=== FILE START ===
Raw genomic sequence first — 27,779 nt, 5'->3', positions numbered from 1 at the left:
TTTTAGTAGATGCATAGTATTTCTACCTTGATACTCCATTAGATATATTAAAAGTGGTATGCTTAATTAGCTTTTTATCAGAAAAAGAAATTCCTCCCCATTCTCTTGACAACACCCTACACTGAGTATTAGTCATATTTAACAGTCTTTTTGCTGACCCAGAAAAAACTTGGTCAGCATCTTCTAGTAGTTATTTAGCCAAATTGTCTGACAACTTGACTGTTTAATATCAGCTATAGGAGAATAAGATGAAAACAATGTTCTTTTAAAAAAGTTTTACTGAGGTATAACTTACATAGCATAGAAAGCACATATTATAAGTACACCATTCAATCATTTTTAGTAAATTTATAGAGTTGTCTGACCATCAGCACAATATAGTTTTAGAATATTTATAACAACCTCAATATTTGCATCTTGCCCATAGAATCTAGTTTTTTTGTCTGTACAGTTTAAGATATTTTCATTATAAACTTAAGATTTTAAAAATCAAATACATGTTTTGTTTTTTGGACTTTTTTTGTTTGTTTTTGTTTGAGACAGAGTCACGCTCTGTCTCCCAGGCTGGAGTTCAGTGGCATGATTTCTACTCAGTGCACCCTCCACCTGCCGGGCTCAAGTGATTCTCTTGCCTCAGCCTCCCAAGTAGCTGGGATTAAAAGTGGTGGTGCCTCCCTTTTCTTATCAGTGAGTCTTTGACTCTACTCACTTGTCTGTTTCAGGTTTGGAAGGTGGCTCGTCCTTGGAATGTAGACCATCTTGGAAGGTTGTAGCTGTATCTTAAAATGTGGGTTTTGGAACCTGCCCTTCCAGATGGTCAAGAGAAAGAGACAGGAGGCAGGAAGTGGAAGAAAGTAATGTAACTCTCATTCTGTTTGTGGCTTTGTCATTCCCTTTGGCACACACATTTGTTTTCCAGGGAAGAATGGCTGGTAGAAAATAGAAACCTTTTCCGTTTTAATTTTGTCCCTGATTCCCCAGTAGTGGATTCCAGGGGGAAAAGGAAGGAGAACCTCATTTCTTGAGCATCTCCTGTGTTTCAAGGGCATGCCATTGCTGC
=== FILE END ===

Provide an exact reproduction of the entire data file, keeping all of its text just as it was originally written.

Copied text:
Raw genomic sequence first — 27,779 nt, 5'->3', positions numbered from 1 at the left:
TTTTAGTAGATGCATAGTATTTCTACCTTGATACTCCATTAGATATATTAAAAGTGGTATGCTTAATTAGCTTTTTATCAGAAAAAGAAATTCCTCCCCATTCTCTTGACAACACCCTACACTGAGTATTAGTCATATTTAACAGTCTTTTTGCTGACCCAGAAAAAACTTGGTCAGCATCTTCTAGTAGTTATTTAGCCAAATTGTCTGACAACTTGACTGTTTAATATCAGCTATAGGAGAATAAGATGAAAACAATGTTCTTTTAAAAAAGTTTTACTGAGGTATAACTTACATAGCATAGAAAGCACATATTATAAGTACACCATTCAATCATTTTTAGTAAATTTATAGAGTTGTCTGACCATCAGCACAATATAGTTTTAGAATATTTATAACAACCTCAATATTTGCATCTTGCCCATAGAATCTAGTTTTTTTGTCTGTACAGTTTAAGATATTTTCATTATAAACTTAAGATTTTAAAAATCAAATACATGTTTTGTTTTTTGGACTTTTTTTGTTTGTTTTTGTTTGAGACAGAGTCACGCTCTGTCTCCCAGGCTGGAGTTCAGTGGCATGATTTCTACTCAGTGCACCCTCCACCTGCCGGGCTCAAGTGATTCTCTTGCCTCAGCCTCCCAAGTAGCTGGGATTAAAAGTGGTGGTGCCTCCCTTTTCTTATCAGTGAGTCTTTGACTCTACTCACTTGTCTGTTTCAGGTTTGGAAGGTGGCTCGTCCTTGGAATGTAGACCATCTTGGAAGGTTGTAGCTGTATCTTAAAATGTGGGTTTTGGAACCTGCCCTTCCAGATGGTCAAGAGAAAGAGACAGGAGGCAGGAAGTGGAAGAAAGTAATGTAACTCTCATTCTGTTTGTGGCTTTGTCATTCCCTTTGGCACACACATTTGTTTTCCAGGGAAGAATGGCTGGTAGAAAATAGAAACCTTTTCCGTTTTAATTTTGTCCCTGATTCCCCAGTAGTGGATTCCAGGGGGAAAAGGAAGGAGAACCTCATTTCTTGAGCATCTCCTGTGTTTCAAGGGCATGCCATTGCTGC